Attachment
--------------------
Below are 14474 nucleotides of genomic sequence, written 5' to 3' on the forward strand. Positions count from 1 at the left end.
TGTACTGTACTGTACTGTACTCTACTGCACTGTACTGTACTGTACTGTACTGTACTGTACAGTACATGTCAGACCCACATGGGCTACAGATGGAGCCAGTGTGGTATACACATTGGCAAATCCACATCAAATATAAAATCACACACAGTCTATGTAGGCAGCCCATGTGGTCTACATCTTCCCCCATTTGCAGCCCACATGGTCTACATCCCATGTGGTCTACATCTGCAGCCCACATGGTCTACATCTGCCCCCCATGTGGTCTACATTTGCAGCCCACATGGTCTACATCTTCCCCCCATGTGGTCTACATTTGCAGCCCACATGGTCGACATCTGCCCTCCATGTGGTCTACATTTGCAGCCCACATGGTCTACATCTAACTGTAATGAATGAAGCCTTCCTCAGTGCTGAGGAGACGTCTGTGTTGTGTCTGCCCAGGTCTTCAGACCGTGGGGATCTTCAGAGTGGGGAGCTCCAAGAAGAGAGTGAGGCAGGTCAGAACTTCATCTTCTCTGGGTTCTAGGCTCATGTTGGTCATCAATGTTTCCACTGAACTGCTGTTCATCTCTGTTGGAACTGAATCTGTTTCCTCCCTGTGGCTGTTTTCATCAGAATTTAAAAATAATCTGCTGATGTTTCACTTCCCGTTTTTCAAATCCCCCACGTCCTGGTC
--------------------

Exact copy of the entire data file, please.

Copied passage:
Below are 14474 nucleotides of genomic sequence, written 5' to 3' on the forward strand. Positions count from 1 at the left end.
TGTACTGTACTGTACTGTACTCTACTGCACTGTACTGTACTGTACTGTACTGTACTGTACAGTACATGTCAGACCCACATGGGCTACAGATGGAGCCAGTGTGGTATACACATTGGCAAATCCACATCAAATATAAAATCACACACAGTCTATGTAGGCAGCCCATGTGGTCTACATCTTCCCCCATTTGCAGCCCACATGGTCTACATCCCATGTGGTCTACATCTGCAGCCCACATGGTCTACATCTGCCCCCCATGTGGTCTACATTTGCAGCCCACATGGTCTACATCTTCCCCCCATGTGGTCTACATTTGCAGCCCACATGGTCGACATCTGCCCTCCATGTGGTCTACATTTGCAGCCCACATGGTCTACATCTAACTGTAATGAATGAAGCCTTCCTCAGTGCTGAGGAGACGTCTGTGTTGTGTCTGCCCAGGTCTTCAGACCGTGGGGATCTTCAGAGTGGGGAGCTCCAAGAAGAGAGTGAGGCAGGTCAGAACTTCATCTTCTCTGGGTTCTAGGCTCATGTTGGTCATCAATGTTTCCACTGAACTGCTGTTCATCTCTGTTGGAACTGAATCTGTTTCCTCCCTGTGGCTGTTTTCATCAGAATTTAAAAATAATCTGCTGATGTTTCACTTCCCGTTTTTCAAATCCCCCACGTCCTGGTC